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High blood pressure risks may begin at birth, study says
Some people appear to be born at risk for high blood pressure, with far fewer filters than normal in their kidneys, a study found.
Doctors do not know how big a role is played by this kidney condition, which occurs when a mother doesn't eat enough protein. Nevertheless, the small German study raises the possibility that for some, susceptibility to high blood pressure begins before birth.
Dr. Leslie Spry, a spokesman for the National Kidney Foundation, said the study offers the first anatomic evidence in people to back up a long-standing theory.
"I would have been a little bit of a doubter that they would find something like this," Spry said. But "it's very carefully done, very carefully documented, and it's quite believable."
The study, which appears in today's New England Journal of Medicine, was conducted by Kerstin Amann of the University of Erlangen-Nurnberg, and colleagues there and at the University of Heidelberg and City Hospital of Darmstadt.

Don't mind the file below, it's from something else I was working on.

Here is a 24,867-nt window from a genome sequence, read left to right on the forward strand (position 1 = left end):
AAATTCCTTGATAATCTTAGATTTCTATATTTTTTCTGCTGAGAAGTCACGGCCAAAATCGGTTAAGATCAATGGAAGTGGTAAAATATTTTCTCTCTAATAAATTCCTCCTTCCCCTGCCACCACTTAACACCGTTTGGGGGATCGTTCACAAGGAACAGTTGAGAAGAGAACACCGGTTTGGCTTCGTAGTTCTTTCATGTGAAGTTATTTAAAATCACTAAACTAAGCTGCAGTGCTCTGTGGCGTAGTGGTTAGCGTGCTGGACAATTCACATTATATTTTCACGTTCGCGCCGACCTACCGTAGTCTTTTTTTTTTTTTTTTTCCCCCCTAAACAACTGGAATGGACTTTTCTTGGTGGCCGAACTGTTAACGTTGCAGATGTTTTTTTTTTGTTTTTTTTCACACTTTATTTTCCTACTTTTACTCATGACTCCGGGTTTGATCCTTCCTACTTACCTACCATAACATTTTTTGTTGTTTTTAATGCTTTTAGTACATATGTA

The researchers found 10 men who had died in accidents and had had high blood pressure.
Each was matched with another accident victim of the same age, sex, height and weight who had not shown any sign of hypertension.
Painstaking counts found that the kidneys of the healthier people had two to three times more filters -- twisted masses of blood vessels called glomeruli -- than their counterparts with high blood pressure.
Spry said he would like to see a similar study among blacks, who for unknown reasons are more likely than whites to have high blood pressure.
Amann said the findings also highlight the importance of diet during pregnancy.